Sequence 3: Put your dog on leash and stand next to him (heel position). Neatly fold the leash into your left hand, and hold your hand as close to his collar as is comfortable without any tension on the leash. You need to make sure that the amount of slack in the leash isn’t so much that his mouth can reach the floor. Hold the treat in your right hand and show it to your dog, and then casually drop the treat. When he tries to get to the treat, say “Leave It”.
If he ignores the treat, praise, pick up the treat, and give it to him. You want to teach your dog not to pick up something of the ground on command, so you must always pick up the treat and then give it to him. If he tries to pick up the treat, pull up on the leash so he can’t get to it. Remember, the object is to bring the dog’s attention back to you, away from an object that attracts him, so you can reward your dog. Repeat until he obeys the command.
Sequence 4: You are now ready to test his response to the command off leash. With your dog sitting at your side, show him the treat and then drop it in front of him. As his eyes follow the treat, say “Leave It”. If he makes a dive for it, don’t attempt to beat him to it or yell “No.” He’s telling you he needs more work on leash. When he reliably responds to the command off leash, you can advance to your ultimate goal – finding something potentially edible on the ground. "
I also do not see how it is so difficult to pick up a simple bell of any size shape, etc, attach it to a string and hang it from the door know. A simple push on the string should ring it enough for your dog to make the connection.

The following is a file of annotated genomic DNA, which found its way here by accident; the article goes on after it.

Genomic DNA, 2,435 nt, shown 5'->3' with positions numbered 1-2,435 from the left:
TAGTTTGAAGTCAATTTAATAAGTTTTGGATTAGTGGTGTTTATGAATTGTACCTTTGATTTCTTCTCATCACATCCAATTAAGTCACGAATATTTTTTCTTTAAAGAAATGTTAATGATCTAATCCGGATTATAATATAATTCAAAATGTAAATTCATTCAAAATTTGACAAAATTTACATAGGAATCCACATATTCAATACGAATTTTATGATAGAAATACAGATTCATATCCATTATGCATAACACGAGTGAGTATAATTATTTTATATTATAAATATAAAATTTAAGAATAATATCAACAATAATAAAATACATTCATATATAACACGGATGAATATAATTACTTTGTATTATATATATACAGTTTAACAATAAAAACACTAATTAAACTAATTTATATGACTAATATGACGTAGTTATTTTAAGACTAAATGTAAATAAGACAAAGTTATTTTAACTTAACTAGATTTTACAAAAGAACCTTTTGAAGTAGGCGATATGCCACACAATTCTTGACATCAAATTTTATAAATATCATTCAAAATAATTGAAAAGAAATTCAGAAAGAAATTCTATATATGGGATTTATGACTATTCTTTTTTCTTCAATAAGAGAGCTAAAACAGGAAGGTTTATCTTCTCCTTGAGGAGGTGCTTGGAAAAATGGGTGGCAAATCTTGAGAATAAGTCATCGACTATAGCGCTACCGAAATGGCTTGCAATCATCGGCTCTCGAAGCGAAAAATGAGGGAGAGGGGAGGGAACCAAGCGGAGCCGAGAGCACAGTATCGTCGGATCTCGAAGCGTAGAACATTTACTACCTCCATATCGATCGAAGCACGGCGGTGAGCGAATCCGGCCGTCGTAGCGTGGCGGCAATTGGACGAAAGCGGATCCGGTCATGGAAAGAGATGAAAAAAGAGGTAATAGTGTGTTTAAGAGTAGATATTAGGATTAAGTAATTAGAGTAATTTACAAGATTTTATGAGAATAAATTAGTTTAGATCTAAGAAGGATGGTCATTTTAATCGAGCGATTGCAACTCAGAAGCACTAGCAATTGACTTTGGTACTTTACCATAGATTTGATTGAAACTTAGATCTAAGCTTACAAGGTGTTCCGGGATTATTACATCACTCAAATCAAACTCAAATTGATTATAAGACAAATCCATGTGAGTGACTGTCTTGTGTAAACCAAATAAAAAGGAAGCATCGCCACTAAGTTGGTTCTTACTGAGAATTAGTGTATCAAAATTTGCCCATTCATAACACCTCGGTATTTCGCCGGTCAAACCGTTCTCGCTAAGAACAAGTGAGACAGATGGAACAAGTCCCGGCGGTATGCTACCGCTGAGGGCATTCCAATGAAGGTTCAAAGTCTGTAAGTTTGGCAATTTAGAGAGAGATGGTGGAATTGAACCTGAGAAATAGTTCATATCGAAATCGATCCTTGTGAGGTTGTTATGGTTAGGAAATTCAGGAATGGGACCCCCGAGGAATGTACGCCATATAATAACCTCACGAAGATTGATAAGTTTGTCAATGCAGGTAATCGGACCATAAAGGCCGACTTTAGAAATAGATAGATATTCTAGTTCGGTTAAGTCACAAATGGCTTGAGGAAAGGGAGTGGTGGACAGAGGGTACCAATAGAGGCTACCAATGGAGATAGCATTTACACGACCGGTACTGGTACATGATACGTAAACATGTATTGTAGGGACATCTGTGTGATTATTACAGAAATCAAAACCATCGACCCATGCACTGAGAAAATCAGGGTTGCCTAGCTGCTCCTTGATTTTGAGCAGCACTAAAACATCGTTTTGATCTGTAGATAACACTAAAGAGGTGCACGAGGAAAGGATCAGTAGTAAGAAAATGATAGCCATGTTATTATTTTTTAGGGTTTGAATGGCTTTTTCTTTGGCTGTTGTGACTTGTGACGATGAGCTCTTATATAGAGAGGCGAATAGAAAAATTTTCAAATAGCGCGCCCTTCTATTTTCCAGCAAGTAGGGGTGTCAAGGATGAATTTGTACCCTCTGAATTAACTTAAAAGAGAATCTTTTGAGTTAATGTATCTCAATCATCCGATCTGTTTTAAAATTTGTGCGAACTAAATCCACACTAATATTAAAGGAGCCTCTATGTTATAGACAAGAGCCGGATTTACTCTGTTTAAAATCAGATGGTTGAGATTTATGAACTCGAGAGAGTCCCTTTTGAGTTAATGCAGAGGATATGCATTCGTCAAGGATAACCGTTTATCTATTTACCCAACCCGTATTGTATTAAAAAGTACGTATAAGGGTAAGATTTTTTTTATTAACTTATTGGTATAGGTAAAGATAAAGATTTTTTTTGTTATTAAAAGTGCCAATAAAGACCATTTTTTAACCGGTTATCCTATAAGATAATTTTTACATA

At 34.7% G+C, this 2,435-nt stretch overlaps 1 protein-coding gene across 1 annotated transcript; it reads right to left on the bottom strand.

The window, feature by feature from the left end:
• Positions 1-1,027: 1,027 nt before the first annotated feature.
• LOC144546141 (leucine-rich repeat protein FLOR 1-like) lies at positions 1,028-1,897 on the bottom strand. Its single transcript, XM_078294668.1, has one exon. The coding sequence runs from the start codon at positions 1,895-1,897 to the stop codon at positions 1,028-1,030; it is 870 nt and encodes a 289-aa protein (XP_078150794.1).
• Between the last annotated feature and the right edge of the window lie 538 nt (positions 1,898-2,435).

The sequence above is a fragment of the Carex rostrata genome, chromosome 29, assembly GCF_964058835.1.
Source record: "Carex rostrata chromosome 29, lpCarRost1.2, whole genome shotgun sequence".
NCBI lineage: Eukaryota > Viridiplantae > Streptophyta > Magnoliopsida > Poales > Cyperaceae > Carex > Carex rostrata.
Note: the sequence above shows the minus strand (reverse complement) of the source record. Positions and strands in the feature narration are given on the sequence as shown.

Unfortunately, I'm not there in person to help you train your dog and thus can not do the work for you. I do hope you make some changes before you find your dog becoming even more aggressive. The breed is known to have aggression issues and he is reaching sexual maturity and testing his boundaries with you. Without you training him, he will just become more out of control, but it is your choice whether you are the one in charge or he is.
I also want to mention that an in person trainer or behaviorist most likely would charge twice this for one session. This issue would also take multiple sessions over weeks or even months as I'm sure you will find when you explore in person options that are available.
Jane Lefler and other Dog Training Specialists are ready to help you